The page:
Police call death of former White House press secretary James Brady a homicide
By Ian Simpson
WASHINGTON (Reuters) – A Virginia medical examiner has ruled the death of former White House press secretary James Brady a homicide resulting from the 1981 assassination attempt against President Ronald Reagan, a Washington police spokesman said on Friday.
Police are investigating Brady’s death on Monday as a homicide because of the ruling, Officer Hugh Carew said.
Brady, then Reagan’s press secretary, was shot in the head by John Hinckley during the assassination attempt against Reagan in 1981. He became an outspoken gun control advocate and died in Alexandria, Virginia, at 73.
Hinckley was found not guilty by reason of insanity for the Washington shooting, which left Brady partially paralyzed. Reagan, a police officer and a Secret Service agent were also wounded.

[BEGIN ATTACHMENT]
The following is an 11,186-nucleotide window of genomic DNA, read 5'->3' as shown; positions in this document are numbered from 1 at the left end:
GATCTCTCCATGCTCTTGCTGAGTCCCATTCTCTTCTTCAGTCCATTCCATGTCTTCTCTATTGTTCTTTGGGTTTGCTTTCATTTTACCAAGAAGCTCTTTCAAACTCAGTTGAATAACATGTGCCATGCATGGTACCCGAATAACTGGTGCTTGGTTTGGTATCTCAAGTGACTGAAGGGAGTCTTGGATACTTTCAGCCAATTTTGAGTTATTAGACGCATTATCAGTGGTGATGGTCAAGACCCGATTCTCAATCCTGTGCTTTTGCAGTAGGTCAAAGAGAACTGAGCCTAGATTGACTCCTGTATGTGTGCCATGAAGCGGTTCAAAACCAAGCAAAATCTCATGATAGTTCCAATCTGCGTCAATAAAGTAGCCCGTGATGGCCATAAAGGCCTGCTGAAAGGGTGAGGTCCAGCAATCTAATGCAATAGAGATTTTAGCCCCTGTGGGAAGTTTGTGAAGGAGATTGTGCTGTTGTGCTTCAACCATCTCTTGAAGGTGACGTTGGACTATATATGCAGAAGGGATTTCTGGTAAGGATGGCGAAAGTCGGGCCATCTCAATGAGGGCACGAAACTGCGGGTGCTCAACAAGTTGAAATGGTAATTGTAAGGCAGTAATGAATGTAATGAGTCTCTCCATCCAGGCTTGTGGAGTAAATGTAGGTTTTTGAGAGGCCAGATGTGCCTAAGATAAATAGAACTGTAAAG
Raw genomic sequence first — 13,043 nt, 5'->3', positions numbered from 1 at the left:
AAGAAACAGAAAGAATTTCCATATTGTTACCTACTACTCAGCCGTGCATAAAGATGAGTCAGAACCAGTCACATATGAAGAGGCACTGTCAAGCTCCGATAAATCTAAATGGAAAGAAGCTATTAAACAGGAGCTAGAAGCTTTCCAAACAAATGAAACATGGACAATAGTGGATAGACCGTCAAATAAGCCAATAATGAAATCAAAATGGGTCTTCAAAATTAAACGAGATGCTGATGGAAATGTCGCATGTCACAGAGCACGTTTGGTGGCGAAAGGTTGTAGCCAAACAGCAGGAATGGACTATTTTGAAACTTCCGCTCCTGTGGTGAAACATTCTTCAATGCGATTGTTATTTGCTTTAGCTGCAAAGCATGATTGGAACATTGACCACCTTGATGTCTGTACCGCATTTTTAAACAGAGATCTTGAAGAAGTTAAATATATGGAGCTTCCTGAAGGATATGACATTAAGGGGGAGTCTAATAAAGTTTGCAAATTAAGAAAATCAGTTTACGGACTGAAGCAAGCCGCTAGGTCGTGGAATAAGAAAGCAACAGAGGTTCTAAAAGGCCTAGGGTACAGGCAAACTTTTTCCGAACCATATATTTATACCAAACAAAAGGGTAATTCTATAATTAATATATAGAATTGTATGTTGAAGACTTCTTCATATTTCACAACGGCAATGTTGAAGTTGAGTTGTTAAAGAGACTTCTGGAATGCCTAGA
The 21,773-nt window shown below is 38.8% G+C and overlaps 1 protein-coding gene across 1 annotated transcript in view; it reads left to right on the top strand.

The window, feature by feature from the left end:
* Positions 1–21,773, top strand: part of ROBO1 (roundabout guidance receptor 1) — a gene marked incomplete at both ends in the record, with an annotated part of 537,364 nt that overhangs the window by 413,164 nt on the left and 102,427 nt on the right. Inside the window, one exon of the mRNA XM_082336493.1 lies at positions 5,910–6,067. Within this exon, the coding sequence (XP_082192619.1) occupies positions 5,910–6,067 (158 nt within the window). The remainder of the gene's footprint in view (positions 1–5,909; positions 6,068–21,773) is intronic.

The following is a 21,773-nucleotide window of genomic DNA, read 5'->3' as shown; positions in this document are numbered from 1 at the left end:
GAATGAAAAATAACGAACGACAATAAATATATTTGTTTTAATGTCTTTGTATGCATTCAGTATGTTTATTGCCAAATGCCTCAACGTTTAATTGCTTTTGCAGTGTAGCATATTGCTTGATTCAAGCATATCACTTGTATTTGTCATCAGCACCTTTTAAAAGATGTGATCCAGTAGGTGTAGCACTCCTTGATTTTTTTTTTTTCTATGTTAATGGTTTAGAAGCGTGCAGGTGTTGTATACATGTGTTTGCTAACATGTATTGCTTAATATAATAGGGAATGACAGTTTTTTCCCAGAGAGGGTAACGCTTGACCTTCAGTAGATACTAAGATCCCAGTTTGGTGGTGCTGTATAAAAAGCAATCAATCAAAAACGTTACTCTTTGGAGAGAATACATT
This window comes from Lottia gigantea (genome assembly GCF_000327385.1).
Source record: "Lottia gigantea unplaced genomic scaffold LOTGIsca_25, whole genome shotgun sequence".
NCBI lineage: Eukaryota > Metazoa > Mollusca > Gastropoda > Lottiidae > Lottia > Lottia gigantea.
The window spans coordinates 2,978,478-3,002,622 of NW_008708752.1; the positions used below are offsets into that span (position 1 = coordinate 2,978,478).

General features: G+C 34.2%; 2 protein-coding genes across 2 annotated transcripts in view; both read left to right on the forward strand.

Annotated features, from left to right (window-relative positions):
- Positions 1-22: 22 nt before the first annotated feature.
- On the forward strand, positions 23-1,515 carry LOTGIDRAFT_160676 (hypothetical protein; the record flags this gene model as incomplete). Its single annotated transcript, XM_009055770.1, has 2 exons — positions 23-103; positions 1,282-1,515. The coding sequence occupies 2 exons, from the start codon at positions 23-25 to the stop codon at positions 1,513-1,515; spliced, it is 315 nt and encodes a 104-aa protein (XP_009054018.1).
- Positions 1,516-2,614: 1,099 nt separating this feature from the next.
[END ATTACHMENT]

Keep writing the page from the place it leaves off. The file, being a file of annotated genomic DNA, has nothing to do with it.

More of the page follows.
A federal judge in February set terms for Hinckley’s outings from the mental hospital where he has lived since the shootings. Hinckley, 59, was allowed 17 days a month to visit his mother’s hometown of Williamsburg, Virginia.
Hinckley shot Reagan in an attempt to impress Oscar-winning actress Jodie Foster, with whom he was obsessed. He was diagnosed with major depression, and psychotic and narcissistic personality disorders.
A spokesman for the U.S. Attorney’s Office did not immediately respond to a request for comment.
(Reporting by Ian Simpson; Editing by Mohammad Zargham and Eric Beech)
[Image: Then-President Bill Clinton greets former White House Press Secretary James Brady in the Oval Office, February 2000, via Wikipedia Commons]